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Understanding Basic Accounting Terms

Getting your head around basic accounting terms is fundamental for any founder when setting up their startup. At first glance, this task may seem daunting. But by familiarising yourself with some basic terms, you’ll soon be able to decode the secret language of the Accounting world.


Though you won’t have to manage Accounts yourself in the long run, it’s always best to know how to ‘talk the talk’ when it comes to finances. In this blog, we’ll be introducing you to 9 terms guaranteed to pop up when dealing with Accounting services.


1. Overheads


Overheads are costs necessary to your business operation that aren’t directly related to the product or service you provide. Essentially, overheads keep the cogs of your business vehicle turning, whilst you’re behind the wheel.

Your overheads will appear on your profit and loss statement. They’re not related to gross profit, but they do affect profits overall. Lower overheads equal greater profits!

Overhead costs also affect taxes. As they’re allowable expenses, they reduce your profit, therefore lowering your taxes.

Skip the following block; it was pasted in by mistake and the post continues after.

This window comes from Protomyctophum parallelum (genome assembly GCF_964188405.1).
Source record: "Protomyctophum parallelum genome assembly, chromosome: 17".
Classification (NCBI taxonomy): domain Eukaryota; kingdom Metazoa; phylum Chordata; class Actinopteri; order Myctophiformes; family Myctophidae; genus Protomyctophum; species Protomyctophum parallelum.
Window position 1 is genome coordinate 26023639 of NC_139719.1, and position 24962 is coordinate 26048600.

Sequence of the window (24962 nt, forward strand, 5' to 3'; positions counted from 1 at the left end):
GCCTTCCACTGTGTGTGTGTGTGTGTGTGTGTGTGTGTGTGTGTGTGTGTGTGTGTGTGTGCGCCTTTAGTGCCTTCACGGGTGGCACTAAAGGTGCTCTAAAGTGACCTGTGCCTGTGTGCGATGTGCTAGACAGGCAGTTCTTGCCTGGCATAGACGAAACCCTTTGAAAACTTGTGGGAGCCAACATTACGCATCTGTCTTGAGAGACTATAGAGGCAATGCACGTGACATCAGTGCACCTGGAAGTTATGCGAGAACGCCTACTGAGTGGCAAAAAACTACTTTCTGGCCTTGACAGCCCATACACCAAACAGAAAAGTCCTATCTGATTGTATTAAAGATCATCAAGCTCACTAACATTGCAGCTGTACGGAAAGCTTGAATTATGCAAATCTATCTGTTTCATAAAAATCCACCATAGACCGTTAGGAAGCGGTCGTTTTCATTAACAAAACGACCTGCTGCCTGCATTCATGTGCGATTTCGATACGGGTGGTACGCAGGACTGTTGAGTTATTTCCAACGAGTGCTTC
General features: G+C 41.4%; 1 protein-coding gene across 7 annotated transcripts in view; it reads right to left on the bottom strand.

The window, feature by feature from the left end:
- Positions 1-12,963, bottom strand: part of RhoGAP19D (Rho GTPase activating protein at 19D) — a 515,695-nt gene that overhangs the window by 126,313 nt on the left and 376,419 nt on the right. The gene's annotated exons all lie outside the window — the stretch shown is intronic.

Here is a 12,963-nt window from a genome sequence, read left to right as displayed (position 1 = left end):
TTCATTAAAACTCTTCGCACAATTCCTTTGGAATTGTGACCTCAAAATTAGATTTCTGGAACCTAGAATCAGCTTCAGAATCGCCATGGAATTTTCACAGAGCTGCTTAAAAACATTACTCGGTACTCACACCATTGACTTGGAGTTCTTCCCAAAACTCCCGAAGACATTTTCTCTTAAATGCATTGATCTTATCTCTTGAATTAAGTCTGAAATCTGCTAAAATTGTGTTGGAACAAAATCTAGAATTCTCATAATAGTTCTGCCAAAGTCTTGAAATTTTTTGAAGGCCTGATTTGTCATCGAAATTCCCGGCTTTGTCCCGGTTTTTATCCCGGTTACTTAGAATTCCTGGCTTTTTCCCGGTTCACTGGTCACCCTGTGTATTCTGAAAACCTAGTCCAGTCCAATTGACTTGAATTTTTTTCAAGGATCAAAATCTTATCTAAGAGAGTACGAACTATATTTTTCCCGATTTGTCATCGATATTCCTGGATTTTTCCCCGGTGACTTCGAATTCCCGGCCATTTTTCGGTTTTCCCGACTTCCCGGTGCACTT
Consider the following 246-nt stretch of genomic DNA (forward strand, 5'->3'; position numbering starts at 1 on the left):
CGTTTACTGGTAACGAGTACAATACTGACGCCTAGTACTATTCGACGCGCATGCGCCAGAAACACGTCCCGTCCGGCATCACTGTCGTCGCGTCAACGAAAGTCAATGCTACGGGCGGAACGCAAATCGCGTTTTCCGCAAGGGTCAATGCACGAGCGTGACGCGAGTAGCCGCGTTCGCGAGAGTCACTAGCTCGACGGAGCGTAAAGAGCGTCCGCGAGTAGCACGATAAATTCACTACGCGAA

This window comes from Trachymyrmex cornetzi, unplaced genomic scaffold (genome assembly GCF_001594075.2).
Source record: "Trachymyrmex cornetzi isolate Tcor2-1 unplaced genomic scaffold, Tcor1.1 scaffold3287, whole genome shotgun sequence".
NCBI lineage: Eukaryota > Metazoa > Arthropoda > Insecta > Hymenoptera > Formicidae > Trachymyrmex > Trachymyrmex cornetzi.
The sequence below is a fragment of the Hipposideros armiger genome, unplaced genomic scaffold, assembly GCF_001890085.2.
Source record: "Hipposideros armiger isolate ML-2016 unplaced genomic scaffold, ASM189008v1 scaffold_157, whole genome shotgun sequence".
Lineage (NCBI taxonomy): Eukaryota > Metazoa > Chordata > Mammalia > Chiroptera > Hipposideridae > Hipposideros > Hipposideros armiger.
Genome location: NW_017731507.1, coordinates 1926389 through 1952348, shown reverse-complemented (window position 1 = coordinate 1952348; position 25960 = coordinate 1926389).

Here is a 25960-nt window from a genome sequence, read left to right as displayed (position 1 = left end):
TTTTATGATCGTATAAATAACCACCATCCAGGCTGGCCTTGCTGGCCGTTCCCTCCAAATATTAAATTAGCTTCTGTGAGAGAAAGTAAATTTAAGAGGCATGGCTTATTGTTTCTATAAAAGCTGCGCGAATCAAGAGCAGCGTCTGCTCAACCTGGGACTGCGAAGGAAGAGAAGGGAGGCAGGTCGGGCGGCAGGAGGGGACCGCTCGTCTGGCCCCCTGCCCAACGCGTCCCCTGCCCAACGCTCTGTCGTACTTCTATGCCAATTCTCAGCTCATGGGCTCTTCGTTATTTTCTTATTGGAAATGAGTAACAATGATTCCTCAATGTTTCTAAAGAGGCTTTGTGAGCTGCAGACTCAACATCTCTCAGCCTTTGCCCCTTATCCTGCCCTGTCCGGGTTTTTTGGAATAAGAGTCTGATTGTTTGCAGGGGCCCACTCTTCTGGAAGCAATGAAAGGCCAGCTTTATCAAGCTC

There are three types of overhead cost:


· Fixed costs – fixed monthly costs.

· Variable costs – regular recurrent costs that fluctuate over time.

· Semi-variable costs – falling between the two, semi-variables are generally predictable monthly payments, but may change if you exceed a limit.


Examples:


· Employee salaries

· Office Rent

· Business insurance

· Utility bills

· Administrative costs

· Cleaning and maintenance



2. Accounts Payable


Accounts payable (AP) refers to the amount of money a business owes to creditors, such as suppliers, in return for the goods or services they have delivered.


Examples:


· Raw materials/Power

· Transportation and logistics

· Assembling and Subcontracting

· Equipment